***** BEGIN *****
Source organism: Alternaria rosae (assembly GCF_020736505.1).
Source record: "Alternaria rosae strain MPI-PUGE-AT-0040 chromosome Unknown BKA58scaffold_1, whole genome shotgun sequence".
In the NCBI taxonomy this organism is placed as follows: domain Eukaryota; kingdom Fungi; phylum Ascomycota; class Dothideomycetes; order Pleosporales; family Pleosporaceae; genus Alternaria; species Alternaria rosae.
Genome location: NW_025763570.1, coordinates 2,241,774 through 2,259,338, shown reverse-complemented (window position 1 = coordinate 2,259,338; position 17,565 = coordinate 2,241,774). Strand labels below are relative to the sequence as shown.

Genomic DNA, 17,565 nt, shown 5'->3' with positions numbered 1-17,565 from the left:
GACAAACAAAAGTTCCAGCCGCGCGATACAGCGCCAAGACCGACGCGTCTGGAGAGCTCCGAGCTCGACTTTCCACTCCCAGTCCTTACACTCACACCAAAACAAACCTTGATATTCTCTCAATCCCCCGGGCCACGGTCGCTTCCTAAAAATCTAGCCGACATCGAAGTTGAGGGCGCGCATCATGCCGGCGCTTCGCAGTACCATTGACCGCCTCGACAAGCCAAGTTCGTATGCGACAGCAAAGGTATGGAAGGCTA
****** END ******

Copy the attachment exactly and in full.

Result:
Source organism: Alternaria rosae (assembly GCF_020736505.1).
Source record: "Alternaria rosae strain MPI-PUGE-AT-0040 chromosome Unknown BKA58scaffold_1, whole genome shotgun sequence".
In the NCBI taxonomy this organism is placed as follows: domain Eukaryota; kingdom Fungi; phylum Ascomycota; class Dothideomycetes; order Pleosporales; family Pleosporaceae; genus Alternaria; species Alternaria rosae.
Genome location: NW_025763570.1, coordinates 2,241,774 through 2,259,338, shown reverse-complemented (window position 1 = coordinate 2,259,338; position 17,565 = coordinate 2,241,774). Strand labels below are relative to the sequence as shown.

Genomic DNA, 17,565 nt, shown 5'->3' with positions numbered 1-17,565 from the left:
GACAAACAAAAGTTCCAGCCGCGCGATACAGCGCCAAGACCGACGCGTCTGGAGAGCTCCGAGCTCGACTTTCCACTCCCAGTCCTTACACTCACACCAAAACAAACCTTGATATTCTCTCAATCCCCCGGGCCACGGTCGCTTCCTAAAAATCTAGCCGACATCGAAGTTGAGGGCGCGCATCATGCCGGCGCTTCGCAGTACCATTGACCGCCTCGACAAGCCAAGTTCGTATGCGACAGCAAAGGTATGGAAGGCTA